ON SEPTEMBER 14, 2017, the U.S. Food and Drug Administration (FDA) approved bevacizumab-awwb (Mvasi) as a biosimilar to bevacizumab (Avastin) for the treatment of multiple types of cancer. Bevacizumab-awwb is the first biosimilar approved in the United States for the treatment of cancer.Error loading Partial View script (file: ~/Views/MacroPartials/TAP Article Portrait Widget.cshtml)
“Bringing new biosimilars to patients, especially for diseases where the cost of existing treatments can be high, is an important way to help spur competition that can lower health-care costs and increase access to important therapies,” said FDA Commissioner Scott Gottlieb, MD. “We’ll continue to work hard to ensure that biosimilar medications are brought to the market quickly, through a process that makes certain that these new medicines meet the FDA’s rigorous gold standard for safety and effectiveness.”
BEVACIZUMAB-AWWB is approved for the treatment of adult patients with certain colorectal, lung, brain, kidney, and cervical cancers. Specifically, the approved indications include:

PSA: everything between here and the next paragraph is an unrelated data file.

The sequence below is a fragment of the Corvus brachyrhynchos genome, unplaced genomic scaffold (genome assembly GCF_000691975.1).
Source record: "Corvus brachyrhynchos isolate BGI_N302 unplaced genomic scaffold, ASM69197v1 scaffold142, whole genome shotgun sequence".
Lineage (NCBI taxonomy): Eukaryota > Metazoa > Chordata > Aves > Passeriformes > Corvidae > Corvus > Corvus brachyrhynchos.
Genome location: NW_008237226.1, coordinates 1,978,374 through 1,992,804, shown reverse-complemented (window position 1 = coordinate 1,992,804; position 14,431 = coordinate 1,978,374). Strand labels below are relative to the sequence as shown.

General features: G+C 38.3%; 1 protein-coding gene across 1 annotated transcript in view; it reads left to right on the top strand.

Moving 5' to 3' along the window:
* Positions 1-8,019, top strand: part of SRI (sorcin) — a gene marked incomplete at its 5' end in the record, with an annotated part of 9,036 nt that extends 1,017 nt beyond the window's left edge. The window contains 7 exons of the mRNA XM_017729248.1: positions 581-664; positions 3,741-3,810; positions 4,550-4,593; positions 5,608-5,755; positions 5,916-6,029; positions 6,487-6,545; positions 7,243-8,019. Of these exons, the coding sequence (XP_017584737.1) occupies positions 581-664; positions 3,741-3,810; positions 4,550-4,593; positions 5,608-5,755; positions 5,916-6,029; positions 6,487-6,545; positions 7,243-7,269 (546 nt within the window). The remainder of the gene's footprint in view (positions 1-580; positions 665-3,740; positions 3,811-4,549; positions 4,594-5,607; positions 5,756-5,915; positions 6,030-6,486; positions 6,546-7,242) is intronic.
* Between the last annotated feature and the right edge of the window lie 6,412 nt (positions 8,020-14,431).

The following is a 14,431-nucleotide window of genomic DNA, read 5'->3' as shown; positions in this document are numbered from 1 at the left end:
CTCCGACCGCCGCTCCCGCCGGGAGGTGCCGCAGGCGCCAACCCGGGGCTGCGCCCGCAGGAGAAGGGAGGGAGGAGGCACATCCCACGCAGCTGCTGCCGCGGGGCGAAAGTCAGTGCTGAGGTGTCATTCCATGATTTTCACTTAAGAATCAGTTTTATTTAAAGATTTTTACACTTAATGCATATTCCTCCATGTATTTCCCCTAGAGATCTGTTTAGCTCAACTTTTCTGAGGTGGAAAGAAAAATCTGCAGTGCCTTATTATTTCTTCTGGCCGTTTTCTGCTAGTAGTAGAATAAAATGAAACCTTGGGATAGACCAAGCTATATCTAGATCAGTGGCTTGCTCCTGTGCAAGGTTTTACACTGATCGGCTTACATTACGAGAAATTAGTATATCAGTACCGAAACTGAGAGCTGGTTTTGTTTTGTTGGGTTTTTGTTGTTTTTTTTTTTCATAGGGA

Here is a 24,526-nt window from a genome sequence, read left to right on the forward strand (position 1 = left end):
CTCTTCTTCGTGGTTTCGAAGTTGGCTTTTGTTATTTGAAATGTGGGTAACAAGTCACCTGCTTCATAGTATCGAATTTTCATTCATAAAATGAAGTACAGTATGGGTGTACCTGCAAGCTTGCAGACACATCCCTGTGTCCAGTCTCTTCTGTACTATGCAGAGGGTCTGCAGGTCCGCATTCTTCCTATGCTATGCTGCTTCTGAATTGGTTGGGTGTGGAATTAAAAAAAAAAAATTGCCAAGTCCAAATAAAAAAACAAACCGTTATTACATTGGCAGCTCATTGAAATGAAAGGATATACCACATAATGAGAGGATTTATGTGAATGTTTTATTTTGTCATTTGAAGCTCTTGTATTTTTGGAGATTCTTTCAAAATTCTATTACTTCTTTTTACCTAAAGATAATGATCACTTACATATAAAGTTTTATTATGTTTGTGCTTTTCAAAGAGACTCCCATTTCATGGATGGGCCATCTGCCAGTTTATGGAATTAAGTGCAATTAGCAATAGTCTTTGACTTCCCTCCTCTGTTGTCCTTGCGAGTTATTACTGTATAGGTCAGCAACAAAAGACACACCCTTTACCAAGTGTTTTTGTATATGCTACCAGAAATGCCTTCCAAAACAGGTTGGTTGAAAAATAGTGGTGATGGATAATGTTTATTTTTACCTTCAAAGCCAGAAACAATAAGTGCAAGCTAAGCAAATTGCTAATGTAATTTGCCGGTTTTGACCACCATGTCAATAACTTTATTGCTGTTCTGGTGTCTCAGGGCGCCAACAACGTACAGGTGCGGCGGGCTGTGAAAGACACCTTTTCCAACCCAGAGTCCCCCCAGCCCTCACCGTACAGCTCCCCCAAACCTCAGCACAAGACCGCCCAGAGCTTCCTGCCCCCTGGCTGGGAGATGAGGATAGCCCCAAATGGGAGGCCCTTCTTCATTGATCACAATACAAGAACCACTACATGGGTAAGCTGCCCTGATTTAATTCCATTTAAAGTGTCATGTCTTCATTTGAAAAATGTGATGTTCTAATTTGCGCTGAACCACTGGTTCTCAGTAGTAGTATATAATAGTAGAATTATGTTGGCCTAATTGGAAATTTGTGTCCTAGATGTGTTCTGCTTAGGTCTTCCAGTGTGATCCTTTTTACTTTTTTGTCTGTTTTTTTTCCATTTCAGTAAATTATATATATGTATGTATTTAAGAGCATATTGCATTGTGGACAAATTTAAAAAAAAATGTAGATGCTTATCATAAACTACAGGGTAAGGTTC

Health-care professionals should review the prescribing information in the labeling for detailed information about the approved uses. Visit FDA.gov for the full report.
FDA Approves Copanlisib
COPANLISIB (ALIQOPA) received accelerated approval for the treatment of adults with relapsed follicular lymphoma who have received at least two prior systemic therapies.
Copanlisib is a kinase inhibitor that works by blocking several enzymes that promote cell growth. It received an Accelerated Approval, which enables the FDA to approve drugs for serious conditions to fill an unmet medical need using clinical trial data that is thought to predict a clinical benefit to patients. Further clinical trials are required to confirm copanlisib’s clinical benefit, and the sponsor is currently conducting these studies.
THE FDA’S approval of copanlisib was based on data from the CHRONOS-1 trial, a single-arm study that included 104 patients with follicular B-cell non-Hodgkin lymphoma who had relapsed disease following at least two prior treatments. The trial measured overall response rate. In the trial, 59% of patients had a complete or partial response for a median 12.2 months.
Common side effects of copanlisib include hyperglycemia, diarrhea, decreased general strength and energy, hypertension, leukopenia, neutropenia, nausea, lower respiratory tract infections, and thrombocytopenia.
Serious side effects include infections, hyperglycemia, hypertension, noninfectious pneumonitis, neutropenia, and severe skin reactions. Women who are pregnant or breastfeeding should not take copanlisib because it may cause harm to a developing fetus or newborn baby. ■